Property prices on Spain’s mainland and islands have dropped in the last year; however, the island property market is showing signs of greater resilience. The Balearic Islands have maintained a more than 1% lead over mainland prices in the past year, with prices on Mallorca performing particularly well. Analysts note that this is due to the buyers in these places as well as the more upscale market. Many investors in luxury island homes come from Germany where the recession has come and gone, whereas other island markets are populated by foreigners who may still be struggling with a poor economy at home. British homeowners, for example, are eager to sell their second homes to produce capital for their investments in the UK, and so don’t command the higher prices reserved for islands where the market is more stable. For more on this continue reading the following article from PropertyWire.
Residential property prices in Spain are still falling with overall values down 5.2% over the 12 months to the end of June but the figures reveal that some locations such as Mallorca are faring better than others.
Most notable the Balearic Islands are proving to be more resilient than the Spanish mainland. While places like Alicante have seen prices fall by 7.7% and Huelva by 8.2% in the last 12 months, according to the official House Price Index published by the Government, Balearic prices have fallen by 4.5%.
On a quarterly basis the Balearic Islands have also fared well, with prices falls of 1.5% in the second quarter of the year whereas Alicante has seen a quarterly decline of 2.95, Huelva is down 2.1% and Almeria down 2.5%.
Mallorca has not suffered as much in the downturn, especially at the top end of the market where there is simply not the same oversupply as you would find on for example the Costa del Sol, according to Stephen Dight, managing director of Mallorca Sotheby’s International Realty.
He warned that buyers and sellers need to be aware that the official figures are skewed as they only deal with the average property. ‘Things are very different in the upper echelons where price reductions have been far less marked. Sometimes clients approach us with an ill advised perception that they can pick up bargain property in Mallorca. It’s simply not the case,’ he explained.
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‘Once we have a buyer’s specific requirements we can pretty much show them every house that fits that criteria in one day. There just isn’t an abundance of quality property on the market and therefore any need for huge discounting,’ added Dight.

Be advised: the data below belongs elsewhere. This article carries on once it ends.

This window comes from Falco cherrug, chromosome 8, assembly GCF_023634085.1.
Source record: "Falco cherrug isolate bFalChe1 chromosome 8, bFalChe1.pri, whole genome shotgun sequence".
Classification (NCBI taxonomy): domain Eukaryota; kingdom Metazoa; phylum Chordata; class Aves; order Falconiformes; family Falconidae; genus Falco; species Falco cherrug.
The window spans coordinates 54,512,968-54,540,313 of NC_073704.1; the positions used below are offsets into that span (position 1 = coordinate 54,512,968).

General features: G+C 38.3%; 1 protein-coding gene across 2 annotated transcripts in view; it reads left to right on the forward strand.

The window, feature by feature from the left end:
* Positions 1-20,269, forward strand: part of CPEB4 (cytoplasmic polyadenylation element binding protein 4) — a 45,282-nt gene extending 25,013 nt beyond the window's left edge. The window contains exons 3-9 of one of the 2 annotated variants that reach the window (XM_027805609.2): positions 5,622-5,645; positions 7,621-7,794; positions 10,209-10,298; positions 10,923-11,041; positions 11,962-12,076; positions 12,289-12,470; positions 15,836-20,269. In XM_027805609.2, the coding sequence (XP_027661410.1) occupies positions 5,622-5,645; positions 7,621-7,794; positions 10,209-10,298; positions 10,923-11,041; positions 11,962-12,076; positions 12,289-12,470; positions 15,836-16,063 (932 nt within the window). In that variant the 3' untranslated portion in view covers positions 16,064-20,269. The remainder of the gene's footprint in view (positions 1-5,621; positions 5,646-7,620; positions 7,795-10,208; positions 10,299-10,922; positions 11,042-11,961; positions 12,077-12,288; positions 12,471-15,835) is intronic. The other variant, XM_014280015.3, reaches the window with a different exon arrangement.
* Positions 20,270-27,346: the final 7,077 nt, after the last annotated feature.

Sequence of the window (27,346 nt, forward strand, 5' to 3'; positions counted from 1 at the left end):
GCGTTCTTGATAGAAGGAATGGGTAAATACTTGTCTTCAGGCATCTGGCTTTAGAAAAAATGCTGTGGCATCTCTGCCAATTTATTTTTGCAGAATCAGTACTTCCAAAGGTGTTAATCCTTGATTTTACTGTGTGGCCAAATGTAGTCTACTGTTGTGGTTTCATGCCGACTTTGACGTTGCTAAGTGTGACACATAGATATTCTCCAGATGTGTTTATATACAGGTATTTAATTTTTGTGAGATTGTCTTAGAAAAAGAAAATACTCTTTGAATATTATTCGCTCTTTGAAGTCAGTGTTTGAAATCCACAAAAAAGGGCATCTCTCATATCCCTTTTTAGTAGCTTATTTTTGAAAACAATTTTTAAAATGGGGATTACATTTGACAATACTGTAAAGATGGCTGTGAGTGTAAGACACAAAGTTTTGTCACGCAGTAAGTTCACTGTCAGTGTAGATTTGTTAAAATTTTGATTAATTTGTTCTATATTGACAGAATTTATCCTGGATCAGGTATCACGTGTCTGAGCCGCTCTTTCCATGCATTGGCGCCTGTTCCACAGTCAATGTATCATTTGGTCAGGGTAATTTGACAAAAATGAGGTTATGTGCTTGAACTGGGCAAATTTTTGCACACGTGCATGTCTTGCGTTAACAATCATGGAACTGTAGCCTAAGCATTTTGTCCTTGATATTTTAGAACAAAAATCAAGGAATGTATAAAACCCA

Another factor is that there are many different nationalities participating in the real estate market on the islands.
‘Over the years Germans have made up the majority of foreign homeowners in Mallorca and their recession is behind them so there is not a huge supply of motivated sellers on the Island. Contrast that with the Costa del Sol where over 50% of the foreign homeowners are British. Many of them are now hugely motivated to release the capital tied up in their second homes in order to fund their businesses and their interests back in the UK at a time when the British banks have effectively stopped lending,’ said Dight.
‘As sterling has depreciated, these vendors are prepared to slash prices in the knowledge that the exchange rate will protect them against huge losses. This scenario has not existed in Mallorca,’ he added.
Sotheby’s believes that prices in Mallorca have reached the flat line of the U and will fall no further. ‘If a suitable property becomes available there is little benefit to be gained from waiting any longer to buy. At Mallorca Sotheby’s International Realty we are now genuinely busy but the market is not on fire to the extent that anything will sell. Only correctly priced top quality, not necessarily top priced, homes are selling and they must be virtually faultless in terms of their presentation and location,’ explained Dight.
Mallorca is always popular with foreign visitors and this is good news for the real estate industry, especially those in the buy to let and holiday home sector. In the first weekend of August Palma International Airport broke its own record, handling 160,000 passengers in a single day according to officials.
Palma’s Airport is one of the top twenty busiest airports in Europe, ranked 16th in 2010 when over 21.1 million passengers passed through as well as being the third busiest in Spain, after Madrid Barajas and Barcelona El Prat.
According to Ignacio Osle, sales and marketing director of house builder Taylor Wimpey de España, more tourists and visitors help to boost the local economy which included the property market.
This article was republished with permission from PropertyWire.